Marshmallows, Delayed Gratification, And Publishing Traumas

Back in the late 1960s and early 1970s, psychologist Walter Mischel pioneered fascinating studies with children on “delayed gratification” and self-control. Various versions have been tried through the years, but, in the classic, now iconic case, children aged 4-6 entered a room where their chosen reward (a marshmallow, an Oreo, or a pretzel stick) sat on a table. They could eat it right away, but, if they waited 15 minutes, they’d get a second one. Only one-third waited for the full fifteen minutes necessary to reap the greater reward. Age had a strong positive correlation with ability to wait, but it was far from the only factor. Some kids were simply better at putting off pleasure in the moment for greater pleasure down the road, for whatever mysterious and intriguing reasons.

Through the years, follow-up studies have shown that the kids who held out for the “better” reward tended towards a host of advantages later in life—greater academic success; higher SAT scores; more money; lower rates of addiction, obesity, and jail time; greater overall happiness and health.

I’ve long found these studies interesting because delayed gratification is one of my few talents. I’m virtually sure I would have passed that test and gotten my second Oreo, marshmallow, or pretzel. But I’m not bragging. I think this trait could ruin my life if I don’t keep it in check.

The twist is… I probably could have won the Wait For The Better Treat Olympics. What if, when the time to reap my prize of two marshmallows or whatever arrived, I was told: “If you hold out an hour more, you can get two of each treat”? No doubt, I would have waited. I probably would have had a hard time deciding which of the three fit my particular mood at the time, so that problem would have been solved.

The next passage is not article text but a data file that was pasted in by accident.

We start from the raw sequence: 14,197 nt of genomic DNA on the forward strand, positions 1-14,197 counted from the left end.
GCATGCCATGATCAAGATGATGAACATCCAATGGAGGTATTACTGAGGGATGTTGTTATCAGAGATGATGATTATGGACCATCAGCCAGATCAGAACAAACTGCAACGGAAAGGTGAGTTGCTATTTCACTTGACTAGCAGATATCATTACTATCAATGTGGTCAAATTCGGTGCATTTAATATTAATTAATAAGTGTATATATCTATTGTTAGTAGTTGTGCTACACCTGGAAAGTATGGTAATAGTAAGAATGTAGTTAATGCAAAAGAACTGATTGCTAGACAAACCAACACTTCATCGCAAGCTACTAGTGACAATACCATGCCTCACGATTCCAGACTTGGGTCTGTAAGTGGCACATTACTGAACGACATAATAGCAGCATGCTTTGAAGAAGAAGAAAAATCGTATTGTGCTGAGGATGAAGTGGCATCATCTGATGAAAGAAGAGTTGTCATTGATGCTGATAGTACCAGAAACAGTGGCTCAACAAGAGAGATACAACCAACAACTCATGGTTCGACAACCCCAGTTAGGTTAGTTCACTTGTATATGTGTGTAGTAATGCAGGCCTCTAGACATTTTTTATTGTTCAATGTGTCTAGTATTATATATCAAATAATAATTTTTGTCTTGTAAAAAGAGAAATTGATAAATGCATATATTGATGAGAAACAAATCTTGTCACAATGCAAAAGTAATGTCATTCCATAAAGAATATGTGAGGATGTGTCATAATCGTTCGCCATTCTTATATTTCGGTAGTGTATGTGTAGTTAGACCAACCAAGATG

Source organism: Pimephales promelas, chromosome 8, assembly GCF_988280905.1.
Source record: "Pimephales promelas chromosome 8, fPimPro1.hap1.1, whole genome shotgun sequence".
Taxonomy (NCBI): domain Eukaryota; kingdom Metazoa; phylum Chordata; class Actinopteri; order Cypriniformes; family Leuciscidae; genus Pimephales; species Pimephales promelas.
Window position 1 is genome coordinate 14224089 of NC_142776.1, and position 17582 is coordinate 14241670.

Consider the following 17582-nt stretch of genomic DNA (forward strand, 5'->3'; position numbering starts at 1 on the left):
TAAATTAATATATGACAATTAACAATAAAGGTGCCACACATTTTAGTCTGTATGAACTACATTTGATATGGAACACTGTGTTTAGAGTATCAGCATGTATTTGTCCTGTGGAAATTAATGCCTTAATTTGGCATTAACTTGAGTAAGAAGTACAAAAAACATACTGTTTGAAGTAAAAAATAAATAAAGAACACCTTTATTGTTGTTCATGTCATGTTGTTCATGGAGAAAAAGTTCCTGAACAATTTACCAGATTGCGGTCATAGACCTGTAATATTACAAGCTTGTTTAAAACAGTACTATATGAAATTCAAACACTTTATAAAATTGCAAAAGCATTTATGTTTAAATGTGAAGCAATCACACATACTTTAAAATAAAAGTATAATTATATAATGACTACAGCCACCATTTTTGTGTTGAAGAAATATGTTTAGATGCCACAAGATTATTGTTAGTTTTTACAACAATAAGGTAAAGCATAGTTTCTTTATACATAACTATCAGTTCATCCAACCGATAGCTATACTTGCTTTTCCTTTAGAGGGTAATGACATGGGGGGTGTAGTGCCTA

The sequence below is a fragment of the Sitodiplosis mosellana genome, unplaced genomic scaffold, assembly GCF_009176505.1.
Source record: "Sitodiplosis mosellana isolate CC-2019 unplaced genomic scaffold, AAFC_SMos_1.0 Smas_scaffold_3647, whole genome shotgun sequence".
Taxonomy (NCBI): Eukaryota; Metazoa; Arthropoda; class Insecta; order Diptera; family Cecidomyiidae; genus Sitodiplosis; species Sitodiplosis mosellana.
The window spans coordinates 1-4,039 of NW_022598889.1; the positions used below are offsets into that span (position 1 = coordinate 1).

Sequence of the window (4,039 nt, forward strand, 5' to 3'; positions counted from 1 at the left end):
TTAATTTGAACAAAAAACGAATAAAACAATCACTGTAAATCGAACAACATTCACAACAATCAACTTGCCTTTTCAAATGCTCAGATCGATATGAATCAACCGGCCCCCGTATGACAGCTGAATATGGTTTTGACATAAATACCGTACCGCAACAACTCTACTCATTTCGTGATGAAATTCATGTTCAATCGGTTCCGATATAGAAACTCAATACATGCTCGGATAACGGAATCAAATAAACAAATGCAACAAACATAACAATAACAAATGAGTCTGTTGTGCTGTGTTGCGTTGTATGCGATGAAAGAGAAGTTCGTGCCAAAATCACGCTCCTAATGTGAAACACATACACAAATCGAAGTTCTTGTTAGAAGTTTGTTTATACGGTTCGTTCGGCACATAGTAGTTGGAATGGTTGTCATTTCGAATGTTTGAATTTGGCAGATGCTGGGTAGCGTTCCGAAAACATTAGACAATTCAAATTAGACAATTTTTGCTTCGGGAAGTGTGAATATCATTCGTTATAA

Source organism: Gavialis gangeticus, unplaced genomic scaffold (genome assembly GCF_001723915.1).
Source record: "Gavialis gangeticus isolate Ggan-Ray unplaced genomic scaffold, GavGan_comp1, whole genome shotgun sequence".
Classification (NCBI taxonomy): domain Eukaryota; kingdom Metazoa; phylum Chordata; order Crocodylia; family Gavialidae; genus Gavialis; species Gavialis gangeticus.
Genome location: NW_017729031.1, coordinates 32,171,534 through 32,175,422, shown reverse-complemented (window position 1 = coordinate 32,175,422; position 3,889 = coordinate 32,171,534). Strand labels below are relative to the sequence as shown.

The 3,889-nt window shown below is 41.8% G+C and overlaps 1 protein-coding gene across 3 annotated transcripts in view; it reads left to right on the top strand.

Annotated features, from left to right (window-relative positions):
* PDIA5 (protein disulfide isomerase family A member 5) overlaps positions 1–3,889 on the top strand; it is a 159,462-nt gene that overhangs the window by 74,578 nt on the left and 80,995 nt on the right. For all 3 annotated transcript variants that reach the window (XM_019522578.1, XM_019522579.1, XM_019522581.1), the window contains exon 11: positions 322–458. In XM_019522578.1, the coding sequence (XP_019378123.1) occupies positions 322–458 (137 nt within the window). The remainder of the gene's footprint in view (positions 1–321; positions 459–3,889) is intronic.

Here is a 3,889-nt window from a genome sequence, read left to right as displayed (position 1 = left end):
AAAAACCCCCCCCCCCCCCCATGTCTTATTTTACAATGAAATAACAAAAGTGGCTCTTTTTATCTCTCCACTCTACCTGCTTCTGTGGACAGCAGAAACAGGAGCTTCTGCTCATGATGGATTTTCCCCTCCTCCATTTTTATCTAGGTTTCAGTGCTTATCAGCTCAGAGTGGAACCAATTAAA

So far so good. But what if the tester came back at that point and said: “If you starve for two days, I’ll bring you Oreos, marshmallows, pretzels, and the most delectable grilled lamb chops this planet has ever known”? I would have waited; I know it. I would have sat there, clutching my stomach and resting my dizzy head on the table, because if I gave in, I’d never know what kind of joy those lamb chops might have brought.

And if the tester had come back in two days and said that if I fasted for an additional week, I’d get the aforementioned delicacies plus the world’s most amazing cheeses paired with perfectly delicate and crispy crackers, I probably would have been a casualty of the experiment. True, I was a culinary adventurer even as a child. And the point is not that my willpower was (or is) so excellent. If I somehow managed to hold out until my cheeses, lamb chops, and snacks arrived, I almost surely would have stuffed it all in, no matter how full I started to feel. I’ve always differed in this respect from my maddeningly disciplined (but adorable) younger brother, who probably would have failed the initial test because he didn’t even want a second treat.